Chamblee54

Something G-d Intended To Happen

Posted in History, Politics by chamblee54 on October 24, 2012









In truckdriver code, ten twenty four means you don’t have any more stops to make. It is time to return to the base. What that means to a slack blogger, sitting in an outdoor office with nothing to say, is a good question. Maybe you just need to narrow your focus a bit.

There is a story in the first part of Zen and the Art of Motorcycle Maintenance. A writing teacher is trying to get a class to write, and he asks them to write about the coins in their pocket. This got no response, so he asked them to write about a penny. This got nowhere, so he asked them to write about the letters on the head side of the penny. This is what got the class into action. (This is close to the story in the book, but not an exact copy.)

There is no penny handy at the moment, but there is a nickel. Once, PG was in the kitchen of the Sea Haven Hostel, in Seattle WA. A gentleman, whose primary language was not english, asked PG “do you have a nig ga, a five cent piece?” PG did not have the requested coin, but he did tell the gentleman to be very, very careful how he said those two syllables.

The nickel is fatter than the other coins, and has a smooth edge. On the head side, there is a man with a ponytail, who we are led to believe is Thomas Jefferson. The third POTUS enjoys a good reputation in history, which would be rather surprising to some of the other “Founding Fathers”.

Arguably, Mr. Jefferson is not an FF. While he did transcribe the Declaration of Independence, he was in Europe during the Constitutional Convention. This is about the time when Mr. Jefferson first hooked up with Sally Hemings.

On the left side of the coin is the phrase IN G-D WE TRUST. It is in all caps, and the G word is spelled out. The ponytail man is looking at these words. The mouth is beside the space between G-D and WE. His nose is pointing at WE. (How typical of government to have it’s nose in the middle of WE.) The eye looks at the first T of trust.

On the wig side is the word LIBERTY, a five pointed star, 1998, and a capital D. The four digits are the date the coin was produced, and the D means it was coined in Denver. The star is in the middle, parallel to where the ear is covered by hair. The middle on the left side is the upper right serif of W. Perhaps the third POTUS is looking down his nose at W.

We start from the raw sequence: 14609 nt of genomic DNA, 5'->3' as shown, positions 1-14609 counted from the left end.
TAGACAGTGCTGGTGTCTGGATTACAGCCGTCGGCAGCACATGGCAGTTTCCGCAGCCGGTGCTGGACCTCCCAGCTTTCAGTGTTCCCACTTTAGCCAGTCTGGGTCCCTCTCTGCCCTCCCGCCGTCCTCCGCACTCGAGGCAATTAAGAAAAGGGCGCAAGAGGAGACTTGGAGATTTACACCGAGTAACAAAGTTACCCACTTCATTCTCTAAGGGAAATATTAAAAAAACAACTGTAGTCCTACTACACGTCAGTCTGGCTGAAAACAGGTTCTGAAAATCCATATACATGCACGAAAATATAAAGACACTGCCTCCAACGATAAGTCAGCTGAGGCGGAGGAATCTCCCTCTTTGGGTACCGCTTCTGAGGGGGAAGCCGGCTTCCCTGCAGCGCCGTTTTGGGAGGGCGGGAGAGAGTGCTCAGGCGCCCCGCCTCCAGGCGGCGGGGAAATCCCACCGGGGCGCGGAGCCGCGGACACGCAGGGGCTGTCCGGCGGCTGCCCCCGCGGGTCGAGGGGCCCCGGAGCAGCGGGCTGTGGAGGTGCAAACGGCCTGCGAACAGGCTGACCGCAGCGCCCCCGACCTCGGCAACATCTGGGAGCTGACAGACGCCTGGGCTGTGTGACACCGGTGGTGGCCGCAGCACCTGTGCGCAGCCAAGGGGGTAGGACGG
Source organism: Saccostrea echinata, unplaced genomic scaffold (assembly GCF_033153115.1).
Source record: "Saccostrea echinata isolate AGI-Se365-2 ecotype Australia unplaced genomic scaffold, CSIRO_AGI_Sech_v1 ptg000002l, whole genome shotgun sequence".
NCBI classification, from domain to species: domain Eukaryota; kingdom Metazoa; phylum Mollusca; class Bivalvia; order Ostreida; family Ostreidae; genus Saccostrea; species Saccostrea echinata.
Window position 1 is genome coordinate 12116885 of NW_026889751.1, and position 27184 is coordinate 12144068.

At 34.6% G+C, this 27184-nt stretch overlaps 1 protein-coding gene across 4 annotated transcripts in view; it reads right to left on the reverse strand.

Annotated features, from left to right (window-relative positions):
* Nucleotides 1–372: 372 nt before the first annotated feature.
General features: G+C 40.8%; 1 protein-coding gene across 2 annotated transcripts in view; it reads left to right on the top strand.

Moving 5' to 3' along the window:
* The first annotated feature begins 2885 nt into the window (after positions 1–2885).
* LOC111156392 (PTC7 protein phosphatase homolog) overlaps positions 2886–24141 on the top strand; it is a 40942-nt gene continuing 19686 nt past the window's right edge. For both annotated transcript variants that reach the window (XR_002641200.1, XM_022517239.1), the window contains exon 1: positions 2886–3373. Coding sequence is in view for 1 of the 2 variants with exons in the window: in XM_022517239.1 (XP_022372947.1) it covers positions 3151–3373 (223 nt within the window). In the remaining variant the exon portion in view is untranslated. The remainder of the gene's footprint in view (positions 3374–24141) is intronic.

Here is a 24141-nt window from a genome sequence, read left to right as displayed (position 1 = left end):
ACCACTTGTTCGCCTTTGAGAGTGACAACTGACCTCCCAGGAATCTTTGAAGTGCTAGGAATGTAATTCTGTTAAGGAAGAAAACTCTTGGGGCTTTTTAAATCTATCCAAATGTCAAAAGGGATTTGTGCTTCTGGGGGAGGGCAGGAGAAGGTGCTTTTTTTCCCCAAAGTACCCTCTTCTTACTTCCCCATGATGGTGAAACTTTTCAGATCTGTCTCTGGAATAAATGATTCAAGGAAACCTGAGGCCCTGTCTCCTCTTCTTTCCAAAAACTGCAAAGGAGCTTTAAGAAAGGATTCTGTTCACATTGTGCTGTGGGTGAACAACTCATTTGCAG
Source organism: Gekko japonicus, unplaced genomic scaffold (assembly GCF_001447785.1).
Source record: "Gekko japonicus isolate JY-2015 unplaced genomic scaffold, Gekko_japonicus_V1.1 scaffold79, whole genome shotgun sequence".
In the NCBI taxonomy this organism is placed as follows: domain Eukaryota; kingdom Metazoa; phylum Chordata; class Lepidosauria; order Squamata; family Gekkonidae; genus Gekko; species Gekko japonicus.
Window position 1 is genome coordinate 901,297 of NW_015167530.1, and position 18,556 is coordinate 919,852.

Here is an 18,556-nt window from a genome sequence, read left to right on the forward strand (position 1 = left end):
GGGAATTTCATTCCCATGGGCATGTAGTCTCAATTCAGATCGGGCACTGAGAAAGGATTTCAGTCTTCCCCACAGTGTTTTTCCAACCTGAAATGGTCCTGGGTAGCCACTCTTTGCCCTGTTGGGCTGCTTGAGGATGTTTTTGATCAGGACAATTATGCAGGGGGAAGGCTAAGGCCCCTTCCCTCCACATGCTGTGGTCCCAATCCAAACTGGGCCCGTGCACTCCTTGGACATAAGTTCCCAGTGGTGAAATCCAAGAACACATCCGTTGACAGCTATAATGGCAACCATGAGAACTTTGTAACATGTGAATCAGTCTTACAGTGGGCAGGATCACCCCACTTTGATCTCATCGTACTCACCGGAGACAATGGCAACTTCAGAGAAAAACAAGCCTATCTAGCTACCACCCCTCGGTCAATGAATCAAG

Having the innertubes on your writing machine is both a blessing and a curse. In the last few paragraphs, the browser corrected the spelling of Hemings, and confirmed the whereabouts of Mr. Jefferson during the Constitutional Convention. The down side is the loss of concentration. Facebook is a constant temptation. Today’s sensation is a Repub with the curious name of Mourdock.

The gentleman was pandering to the Repub obsession with abortion. The lips were moving, which is never a good sign for Republicansduring an election. “The only exception I have to have an abortion is in that case of the life of the mother,I struggled with it myself for a long time, but I came to realize that life is that gift from God and I think even when life begins in that horrible situation of rape that it is something God intended to happen.”

The sun is moving into a place where the light bouncing off the background is making the screen tough to see. Perhaps the work should go inside. Before it does, there should be a review of the Zen Motorcycle book. Don’t waste your money October 6, 2012 RichP I’ve been wanting to read this for years. I’m both a MC rider and a “child” of the 60′s and early 70′s. A harder reading bunch of crap I’ve never seen. Either write a true MC manual or true “this is my philosophy” book.

PG actually had his eyes on every word in “Zen” at some time in the early nineties. The story of the book is fairly easy to follow. When Mr. Pirsig starts to talk about Aristotle, Plato, and quality, it becomes incomprehensible. Maybe someday another try will be made. There is a library full of books that are more fun to read.

Pictures are from “The Special Collections and Archives,Georgia State University Library”.
This was written like Gertrude Stein.








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